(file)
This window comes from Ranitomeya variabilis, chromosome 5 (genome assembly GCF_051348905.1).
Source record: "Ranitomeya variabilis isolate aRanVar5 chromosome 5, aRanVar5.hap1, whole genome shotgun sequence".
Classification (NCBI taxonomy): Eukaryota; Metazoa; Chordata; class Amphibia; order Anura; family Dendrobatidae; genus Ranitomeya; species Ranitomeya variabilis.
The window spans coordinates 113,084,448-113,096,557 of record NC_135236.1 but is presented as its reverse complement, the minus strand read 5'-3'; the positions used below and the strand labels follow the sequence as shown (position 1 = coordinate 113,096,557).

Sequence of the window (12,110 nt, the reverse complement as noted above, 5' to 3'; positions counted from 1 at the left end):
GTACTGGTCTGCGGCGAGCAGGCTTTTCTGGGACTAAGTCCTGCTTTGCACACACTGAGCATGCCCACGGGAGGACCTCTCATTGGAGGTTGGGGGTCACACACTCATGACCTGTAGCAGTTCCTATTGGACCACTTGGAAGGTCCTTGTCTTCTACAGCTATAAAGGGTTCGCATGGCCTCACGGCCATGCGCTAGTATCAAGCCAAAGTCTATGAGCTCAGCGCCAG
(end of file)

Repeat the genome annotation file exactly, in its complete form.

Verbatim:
This window comes from Ranitomeya variabilis, chromosome 5 (genome assembly GCF_051348905.1).
Source record: "Ranitomeya variabilis isolate aRanVar5 chromosome 5, aRanVar5.hap1, whole genome shotgun sequence".
Classification (NCBI taxonomy): Eukaryota; Metazoa; Chordata; class Amphibia; order Anura; family Dendrobatidae; genus Ranitomeya; species Ranitomeya variabilis.
The window spans coordinates 113,084,448-113,096,557 of record NC_135236.1 but is presented as its reverse complement, the minus strand read 5'-3'; the positions used below and the strand labels follow the sequence as shown (position 1 = coordinate 113,096,557).

Sequence of the window (12,110 nt, the reverse complement as noted above, 5' to 3'; positions counted from 1 at the left end):
GTACTGGTCTGCGGCGAGCAGGCTTTTCTGGGACTAAGTCCTGCTTTGCACACACTGAGCATGCCCACGGGAGGACCTCTCATTGGAGGTTGGGGGTCACACACTCATGACCTGTAGCAGTTCCTATTGGACCACTTGGAAGGTCCTTGTCTTCTACAGCTATAAAGGGTTCGCATGGCCTCACGGCCATGCGCTAGTATCAAGCCAAAGTCTATGAGCTCAGCGCCAG